Higgins says that “portfolio lenders” such as ING — lenders that originate and keep their loans — have become rare because today most mortgages are quickly sold in the secondary market. While it used to be that local lenders and borrowers shared risks under the traditional arrangement, today it’s loan originators and distant investors who do the risk-sharing. Unlike local lenders, originators and far-off investors are unlikely to have any relationship with the borrower beyond collecting monthly payments.
“Put another way,” says Higgins, “the human element of a borrower in distress is replaced by a mathematically modeled overlay of cash flows.”
ING DIRECT doesn’t have too many borrowers in distress: Of more than 100,000 loans just 96 foreclosures have been completed. That’s .096 percent compared with the .99 percent national norm. In other words, a typical mortgage lender would likely have almost 1,000 foreclosures.
How does ING do it?
“As a portfolio lender,” says Higgins, “ING DIRECT has consistently believed in the importance of borrowers having ‘skin in the game’, or equity in the property. We typically look for borrowers to have 20-30 percent equity. Volatile real estate markets such as today support such prudence.”
Even with such caution, Higgins says “still we aren’t protected in every instance where values can drop even more substantially.”
As part of its share-the-risk philosophy, ING reduces borrower exposure by limiting financing choices.
“We have NEVER offered option ARMs,” says Higgins. “We offer interest-only mortgages, but require more equity from such borrowers than is required from borrowers who will actively repay principal. It’s a financial instrument that may be right for some, but it wasn’t meant to be the mass merchandised product it became.”
Higgins points out that “ING DIRECT has kept every loan it has originated. That’s part of our business model.”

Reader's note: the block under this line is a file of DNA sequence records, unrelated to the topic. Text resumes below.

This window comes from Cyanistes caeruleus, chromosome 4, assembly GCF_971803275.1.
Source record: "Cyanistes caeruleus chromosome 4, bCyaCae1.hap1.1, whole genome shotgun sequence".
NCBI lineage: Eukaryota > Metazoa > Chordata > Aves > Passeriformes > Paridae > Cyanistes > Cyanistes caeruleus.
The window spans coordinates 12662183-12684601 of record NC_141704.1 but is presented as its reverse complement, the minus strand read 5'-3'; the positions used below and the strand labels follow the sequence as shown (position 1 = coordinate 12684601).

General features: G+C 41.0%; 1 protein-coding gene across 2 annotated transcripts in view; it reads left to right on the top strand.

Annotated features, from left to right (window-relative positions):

ING DIRECT is part of the ING Group, what Higgins describes as the “largest financial services company in the world.” He says the parent company supports a long-term business view, something which differs from most other mortgage lenders.
As Higgins explains, you can’t focus on near-term profitability when loans stay on your books for years. Instead, you have to think long-term — and shared risk. It’s an approach that seems to be working. While many lenders are underwater, for the second quarter of 2008 the ING Group reported net income of $1.9 billion.
What About The American Dream
No doubt there are other lenders out there who have practiced safe banking with the result that they are today profitable. But is the future of mortgage lending restricted to steep down payments or oodles of mortgage insurance?
Most likely the answer is yes and it means that homeownership percentages are likely to fall.
To some this will be seen as the erosion of the American dream, the idea that homeownership is for everyone, a natural right of sorts. But while universal ownership might be the dream, the reality is different and has always been different: The mortgage marketplace is open to those who prefer homeownership — and have the financial means to make it work.
The alternative is what we see today: Mortgages for everyone and the search for short-term lender profits, followed by a financial carnage that destroys home prices, devalues pensions, destroys jobs and undermines the value of the dollar.
Peter G. Miller is the author of the Common-Sense Mortgage and is syndicated in more than 100 newspapers.